09 January 2020
It is important to be able to act quickly and to continuously make decisions in projects. This in turn requires all project members to be able to see what decisions and changes have been initiated by you, members of the project group, the board or other decision-makers in the project.
All this is a prerequisite for the project being implemented correctly and for ensuring you actually build what you are supposed to. But don’t be fooled – the process looks much easier on paper than it is in reality. Not least because there are many different methods of document management in the construction industry.
Inadequate document management is hardly an unknown phenomenon in the building and construction industry, and it often has legal consequences, to a greater or lesser extent. It can also result in lawsuits – in other words, a nightmare scenario for project managers.
The lack of a functioning document management system can have major consequences, even after the completion of a project. Questions can arise about the grounds on which a decision was taken, actions were implemented or other project information, and then you are the one responsible for the errors and deficiencies.
Whether it is a big or small project, in the public or private sector, there are many examples of legal cases just a button click away. In Norway, the extension of Stortinget (the Norwegian Parliament building) recently came into the spotlight, as the total for the construction project increased from NOK 1.1 billion (which in itself is unreasonably high) to a staggering 2.3 billion.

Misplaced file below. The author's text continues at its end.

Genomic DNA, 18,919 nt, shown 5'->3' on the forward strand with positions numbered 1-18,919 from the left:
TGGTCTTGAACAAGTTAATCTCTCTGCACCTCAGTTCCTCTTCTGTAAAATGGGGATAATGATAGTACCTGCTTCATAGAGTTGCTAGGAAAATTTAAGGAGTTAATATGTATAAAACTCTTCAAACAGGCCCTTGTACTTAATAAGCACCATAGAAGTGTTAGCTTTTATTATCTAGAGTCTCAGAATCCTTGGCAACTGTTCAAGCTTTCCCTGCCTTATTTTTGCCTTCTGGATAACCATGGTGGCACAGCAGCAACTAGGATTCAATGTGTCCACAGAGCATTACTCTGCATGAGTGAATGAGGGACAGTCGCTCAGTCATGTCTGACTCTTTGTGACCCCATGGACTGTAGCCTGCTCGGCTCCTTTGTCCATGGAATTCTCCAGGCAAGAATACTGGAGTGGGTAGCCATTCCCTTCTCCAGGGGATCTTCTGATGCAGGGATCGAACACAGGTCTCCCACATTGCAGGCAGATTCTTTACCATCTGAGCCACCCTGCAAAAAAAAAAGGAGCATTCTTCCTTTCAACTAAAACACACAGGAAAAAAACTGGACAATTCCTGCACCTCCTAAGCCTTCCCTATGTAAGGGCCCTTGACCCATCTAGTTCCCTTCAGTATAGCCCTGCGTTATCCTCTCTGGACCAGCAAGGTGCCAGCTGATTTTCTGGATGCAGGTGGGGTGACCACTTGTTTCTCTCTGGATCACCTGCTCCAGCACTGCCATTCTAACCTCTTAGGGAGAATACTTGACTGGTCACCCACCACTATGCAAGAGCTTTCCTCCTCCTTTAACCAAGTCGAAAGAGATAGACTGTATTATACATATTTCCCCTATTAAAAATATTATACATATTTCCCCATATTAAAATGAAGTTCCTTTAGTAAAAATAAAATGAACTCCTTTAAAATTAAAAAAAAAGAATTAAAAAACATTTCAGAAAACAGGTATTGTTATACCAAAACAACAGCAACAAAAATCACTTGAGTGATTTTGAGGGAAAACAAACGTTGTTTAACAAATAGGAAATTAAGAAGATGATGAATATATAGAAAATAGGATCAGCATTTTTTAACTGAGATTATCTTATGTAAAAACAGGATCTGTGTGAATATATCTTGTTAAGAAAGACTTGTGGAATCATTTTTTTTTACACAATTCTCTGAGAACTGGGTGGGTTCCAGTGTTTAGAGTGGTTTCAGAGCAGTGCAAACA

Stortinget blamed the developer and sued the planner for the tidy sum of NOK 125 million. The case was widely written about in the media, probably because of the enormous sum, and it was the taxpayers who had to foot the bill. In projects like these, it is especially important to have your house in order. To read more about this legal case, click on link.
When the consequences come knocking on the door, many people refer to disclaimers, give unclear answers, make excuses or accusations, and create new conflicts. How do you really know who said what, did what or made the decisions if there is complete paper chaos? Although the case above concerns a high-cost project, project managers can lose sleep over much smaller things than this.
To find out who should pay the bill in situations like these, it is extremely important to be able to trace the documentation. This allows you to go back and see who made a certain decision – and that is best done with a digital audit trail.
By having complete control over all documentation, the company can save huge amounts of money previously spent on expensive legal fees, as it is usually lawyers who get the mundane task of creating order among the meeting minutes and email correspondence and unravelling everything that has happened when the company finds itself in a precarious situation with a dispute or legal process as the result.
With a digital audit trail, this kind of work can be avoided. Such a system ensures continuous cooperation and interaction, with all information easily traceable afterwards should the need arise. This way, lawyers don’t have to spend hours on detective work.
Another cost-saving advantage of digitalisation is that you can trust that decisions are taken by the right people at the right time and in the right way throughout the project. This also makes it easier to ensure that you build what you should within the agreed framework. The risk of disputes is also reduced.